better than most people. He's kind, loving, funny, sweet, honest, open minded,
hard working and most of all resilient to everything a harsh selfish brutal
world can throw at him.
You’re often described as controversial and seemingly have a love/hate
relationship with the press, which seems to inform the pre-publicity of some of
your projects. Is this a price worth paying creatively speaking?
It doesn't affect me really. As long as they don't
influence the creative process I don't really care that much. Luckily,
people make up their own minds about things. As you get more and more
successful you get more and more people with an opinion about you. The less
anodyne and homogenized your work is, the greater the connection and reaction.
I wouldn't have it any other way. I'm flattered that people care enough to
either rush out and buy a ticket or a DVD, or sit at home angrily blogging
about how many idiots rushed out and bought a ticket or a DVD. Vive la
you know I campaign against disability hate crime. Studies have shown hate
crime always begins with verbal abuse, which has risen by 70% on the streets of
the UK in the last 12 months. What are your feelings on the comedy of cruelty
and do you feel it can be linked?
In comedy, particularly satire, the problem comes
when people mistake the subject of a joke with the actual target. This happens
to me all the time, as I tend to explore contentious and taboo subjects.
Everyone has their own particular taboo, of course, and as I've already said,
there is no real consensus on what is acceptable. Personally, I think no harm
can come from exploring taboos, and fear of them is their very propagation. I
often deal with these subjects because I like to take the audience to places it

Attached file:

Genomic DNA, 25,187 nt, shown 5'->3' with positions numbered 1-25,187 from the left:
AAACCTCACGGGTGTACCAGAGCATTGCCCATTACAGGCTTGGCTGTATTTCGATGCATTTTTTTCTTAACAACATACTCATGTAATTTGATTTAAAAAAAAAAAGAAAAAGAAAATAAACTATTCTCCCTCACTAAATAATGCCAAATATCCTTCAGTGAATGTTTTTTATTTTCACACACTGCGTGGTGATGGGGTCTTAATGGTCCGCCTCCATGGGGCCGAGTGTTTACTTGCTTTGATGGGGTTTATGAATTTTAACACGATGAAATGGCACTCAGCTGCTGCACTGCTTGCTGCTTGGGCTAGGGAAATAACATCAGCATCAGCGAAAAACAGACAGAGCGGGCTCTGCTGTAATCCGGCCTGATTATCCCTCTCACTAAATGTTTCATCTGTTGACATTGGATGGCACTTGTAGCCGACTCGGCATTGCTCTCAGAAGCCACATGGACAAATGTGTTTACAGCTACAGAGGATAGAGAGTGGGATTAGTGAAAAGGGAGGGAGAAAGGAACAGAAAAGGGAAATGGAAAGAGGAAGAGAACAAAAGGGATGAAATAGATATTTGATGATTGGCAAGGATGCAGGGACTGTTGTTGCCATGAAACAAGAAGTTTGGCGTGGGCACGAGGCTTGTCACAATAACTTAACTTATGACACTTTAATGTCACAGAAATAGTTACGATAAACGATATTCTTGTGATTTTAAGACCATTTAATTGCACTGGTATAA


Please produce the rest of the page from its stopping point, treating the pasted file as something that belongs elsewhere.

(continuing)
hasn't gone before. Comedy is about surprise, and I think the job of a comedian
is not just to make people laugh but also to make them think. I don't like
gratuitous cruelty because it fails on a comedic level. I don't like racist
jokes, not because they offend me but because they are based on a falsehood.
Comedy is an intellectual pursuit, not an emotional one. As soon as you stray
away from truth you veer into rallying and it's harder to find that funny. I'm
not sure that you can ever hold "jokes" responsible for bullying.
It's like holding weapons responsible for killing. As we've already
discussed, some people are just assholes.
Karl Pilkington gives an amazing performance as Dougie in Derek. He is famously
interested in “freaks” which has led to criticism of him mocking people with
facial disfigurement and impairments. How would you answer these comments?
I can't speak for Karl obviously, but I can tell you
that he hasn't got a malicious bone in his body. I have never heard him
"mock" people with disfigurement, facial or otherwise, but I have
heard him talk about them in a fascinated and naive way. He is rather like a 5
year old child in a supermarket who points and says "Mummy why has that
man got a weird shaped head" The mother is often mortified but she knows
the child wasn't being nasty. Just inquisitive.
Karl is fascinated by difference. But he
will get on with anyone. He has no pretensions and no filter. He says what he
thinks and this can sometimes come across as harsh if you don't know him. He
treats everyone equally and gives everyone the respect they give him. You have
to remember, this is a man who thought that Anne Frank was just avoiding paying
rent. He believes that Dinosaurs coexisted with cave men, and that a seal is a
cross between a fish and a dog.